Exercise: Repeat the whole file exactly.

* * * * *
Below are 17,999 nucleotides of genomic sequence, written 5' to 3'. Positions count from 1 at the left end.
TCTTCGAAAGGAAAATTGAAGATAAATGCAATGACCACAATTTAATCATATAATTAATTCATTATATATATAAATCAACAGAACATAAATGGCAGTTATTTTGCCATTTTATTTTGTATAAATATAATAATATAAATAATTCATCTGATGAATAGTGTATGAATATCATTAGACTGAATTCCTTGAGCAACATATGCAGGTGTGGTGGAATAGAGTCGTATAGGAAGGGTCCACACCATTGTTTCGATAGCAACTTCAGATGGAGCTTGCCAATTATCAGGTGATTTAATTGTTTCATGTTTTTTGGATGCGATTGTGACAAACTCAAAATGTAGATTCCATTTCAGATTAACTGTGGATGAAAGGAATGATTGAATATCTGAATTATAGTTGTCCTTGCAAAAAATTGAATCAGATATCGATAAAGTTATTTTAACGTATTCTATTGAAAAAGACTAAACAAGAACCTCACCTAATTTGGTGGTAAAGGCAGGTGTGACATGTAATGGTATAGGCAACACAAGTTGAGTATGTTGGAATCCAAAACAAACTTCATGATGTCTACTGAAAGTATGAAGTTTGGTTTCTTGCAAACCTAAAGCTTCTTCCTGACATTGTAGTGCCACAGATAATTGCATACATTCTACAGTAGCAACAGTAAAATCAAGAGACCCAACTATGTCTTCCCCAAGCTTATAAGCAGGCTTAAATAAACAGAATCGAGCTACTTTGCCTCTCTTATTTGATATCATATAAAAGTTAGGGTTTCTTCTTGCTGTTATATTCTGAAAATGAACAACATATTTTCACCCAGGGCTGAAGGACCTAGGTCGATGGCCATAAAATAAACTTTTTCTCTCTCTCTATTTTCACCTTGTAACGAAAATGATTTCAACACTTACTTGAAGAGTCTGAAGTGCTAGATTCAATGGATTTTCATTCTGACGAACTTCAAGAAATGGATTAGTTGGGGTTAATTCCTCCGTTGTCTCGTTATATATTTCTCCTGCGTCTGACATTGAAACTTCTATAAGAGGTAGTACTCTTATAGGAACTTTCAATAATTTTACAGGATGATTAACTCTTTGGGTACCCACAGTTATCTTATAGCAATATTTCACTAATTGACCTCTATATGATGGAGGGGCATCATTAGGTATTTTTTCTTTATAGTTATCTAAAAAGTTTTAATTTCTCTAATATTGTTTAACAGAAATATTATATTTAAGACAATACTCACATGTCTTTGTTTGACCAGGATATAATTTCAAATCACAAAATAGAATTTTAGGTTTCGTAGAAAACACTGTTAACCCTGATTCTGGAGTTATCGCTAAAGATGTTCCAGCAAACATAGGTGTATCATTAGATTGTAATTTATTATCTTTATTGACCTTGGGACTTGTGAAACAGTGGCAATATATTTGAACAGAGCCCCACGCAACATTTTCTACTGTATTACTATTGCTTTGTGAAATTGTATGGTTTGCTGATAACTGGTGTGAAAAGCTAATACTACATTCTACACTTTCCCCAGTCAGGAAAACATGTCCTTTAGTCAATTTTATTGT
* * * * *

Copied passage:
Below are 17,999 nucleotides of genomic sequence, written 5' to 3'. Positions count from 1 at the left end.
TCTTCGAAAGGAAAATTGAAGATAAATGCAATGACCACAATTTAATCATATAATTAATTCATTATATATATAAATCAACAGAACATAAATGGCAGTTATTTTGCCATTTTATTTTGTATAAATATAATAATATAAATAATTCATCTGATGAATAGTGTATGAATATCATTAGACTGAATTCCTTGAGCAACATATGCAGGTGTGGTGGAATAGAGTCGTATAGGAAGGGTCCACACCATTGTTTCGATAGCAACTTCAGATGGAGCTTGCCAATTATCAGGTGATTTAATTGTTTCATGTTTTTTGGATGCGATTGTGACAAACTCAAAATGTAGATTCCATTTCAGATTAACTGTGGATGAAAGGAATGATTGAATATCTGAATTATAGTTGTCCTTGCAAAAAATTGAATCAGATATCGATAAAGTTATTTTAACGTATTCTATTGAAAAAGACTAAACAAGAACCTCACCTAATTTGGTGGTAAAGGCAGGTGTGACATGTAATGGTATAGGCAACACAAGTTGAGTATGTTGGAATCCAAAACAAACTTCATGATGTCTACTGAAAGTATGAAGTTTGGTTTCTTGCAAACCTAAAGCTTCTTCCTGACATTGTAGTGCCACAGATAATTGCATACATTCTACAGTAGCAACAGTAAAATCAAGAGACCCAACTATGTCTTCCCCAAGCTTATAAGCAGGCTTAAATAAACAGAATCGAGCTACTTTGCCTCTCTTATTTGATATCATATAAAAGTTAGGGTTTCTTCTTGCTGTTATATTCTGAAAATGAACAACATATTTTCACCCAGGGCTGAAGGACCTAGGTCGATGGCCATAAAATAAACTTTTTCTCTCTCTCTATTTTCACCTTGTAACGAAAATGATTTCAACACTTACTTGAAGAGTCTGAAGTGCTAGATTCAATGGATTTTCATTCTGACGAACTTCAAGAAATGGATTAGTTGGGGTTAATTCCTCCGTTGTCTCGTTATATATTTCTCCTGCGTCTGACATTGAAACTTCTATAAGAGGTAGTACTCTTATAGGAACTTTCAATAATTTTACAGGATGATTAACTCTTTGGGTACCCACAGTTATCTTATAGCAATATTTCACTAATTGACCTCTATATGATGGAGGGGCATCATTAGGTATTTTTTCTTTATAGTTATCTAAAAAGTTTTAATTTCTCTAATATTGTTTAACAGAAATATTATATTTAAGACAATACTCACATGTCTTTGTTTGACCAGGATATAATTTCAAATCACAAAATAGAATTTTAGGTTTCGTAGAAAACACTGTTAACCCTGATTCTGGAGTTATCGCTAAAGATGTTCCAGCAAACATAGGTGTATCATTAGATTGTAATTTATTATCTTTATTGACCTTGGGACTTGTGAAACAGTGGCAATATATTTGAACAGAGCCCCACGCAACATTTTCTACTGTATTACTATTGCTTTGTGAAATTGTATGGTTTGCTGATAACTGGTGTGAAAAGCTAATACTACATTCTACACTTTCCCCAGTCAGGAAAACATGTCCTTTAGTCAATTTTATTGT